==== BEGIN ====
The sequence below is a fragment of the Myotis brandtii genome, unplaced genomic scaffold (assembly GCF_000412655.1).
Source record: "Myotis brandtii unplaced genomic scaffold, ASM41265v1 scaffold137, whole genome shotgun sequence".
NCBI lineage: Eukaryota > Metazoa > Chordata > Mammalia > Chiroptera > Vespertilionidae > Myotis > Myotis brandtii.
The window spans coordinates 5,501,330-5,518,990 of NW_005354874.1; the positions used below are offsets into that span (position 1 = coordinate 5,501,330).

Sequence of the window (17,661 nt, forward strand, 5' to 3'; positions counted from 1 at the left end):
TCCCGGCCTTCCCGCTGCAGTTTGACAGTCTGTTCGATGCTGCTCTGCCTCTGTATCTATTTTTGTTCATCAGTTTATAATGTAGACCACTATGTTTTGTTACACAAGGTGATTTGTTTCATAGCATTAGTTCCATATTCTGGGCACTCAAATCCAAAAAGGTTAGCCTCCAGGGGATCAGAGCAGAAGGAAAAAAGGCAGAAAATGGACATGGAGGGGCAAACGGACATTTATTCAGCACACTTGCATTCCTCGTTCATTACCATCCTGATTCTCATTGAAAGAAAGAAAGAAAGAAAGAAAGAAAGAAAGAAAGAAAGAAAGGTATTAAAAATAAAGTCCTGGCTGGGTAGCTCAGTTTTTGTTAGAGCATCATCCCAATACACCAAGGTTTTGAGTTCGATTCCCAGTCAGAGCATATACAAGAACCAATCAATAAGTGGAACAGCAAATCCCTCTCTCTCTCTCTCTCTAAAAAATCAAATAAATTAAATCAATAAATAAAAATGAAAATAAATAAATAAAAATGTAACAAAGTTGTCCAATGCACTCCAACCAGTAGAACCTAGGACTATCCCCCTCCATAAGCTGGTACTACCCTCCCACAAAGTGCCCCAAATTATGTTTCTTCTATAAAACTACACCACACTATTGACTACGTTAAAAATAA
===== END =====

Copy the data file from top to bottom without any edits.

The sequence below is a fragment of the Myotis brandtii genome, unplaced genomic scaffold (assembly GCF_000412655.1).
Source record: "Myotis brandtii unplaced genomic scaffold, ASM41265v1 scaffold137, whole genome shotgun sequence".
NCBI lineage: Eukaryota > Metazoa > Chordata > Mammalia > Chiroptera > Vespertilionidae > Myotis > Myotis brandtii.
The window spans coordinates 5,501,330-5,518,990 of NW_005354874.1; the positions used below are offsets into that span (position 1 = coordinate 5,501,330).

Sequence of the window (17,661 nt, forward strand, 5' to 3'; positions counted from 1 at the left end):
TCCCGGCCTTCCCGCTGCAGTTTGACAGTCTGTTCGATGCTGCTCTGCCTCTGTATCTATTTTTGTTCATCAGTTTATAATGTAGACCACTATGTTTTGTTACACAAGGTGATTTGTTTCATAGCATTAGTTCCATATTCTGGGCACTCAAATCCAAAAAGGTTAGCCTCCAGGGGATCAGAGCAGAAGGAAAAAAGGCAGAAAATGGACATGGAGGGGCAAACGGACATTTATTCAGCACACTTGCATTCCTCGTTCATTACCATCCTGATTCTCATTGAAAGAAAGAAAGAAAGAAAGAAAGAAAGAAAGAAAGAAAGAAAGGTATTAAAAATAAAGTCCTGGCTGGGTAGCTCAGTTTTTGTTAGAGCATCATCCCAATACACCAAGGTTTTGAGTTCGATTCCCAGTCAGAGCATATACAAGAACCAATCAATAAGTGGAACAGCAAATCCCTCTCTCTCTCTCTCTCTAAAAAATCAAATAAATTAAATCAATAAATAAAAATGAAAATAAATAAATAAAAATGTAACAAAGTTGTCCAATGCACTCCAACCAGTAGAACCTAGGACTATCCCCCTCCATAAGCTGGTACTACCCTCCCACAAAGTGCCCCAAATTATGTTTCTTCTATAAAACTACACCACACTATTGACTACGTTAAAAATAA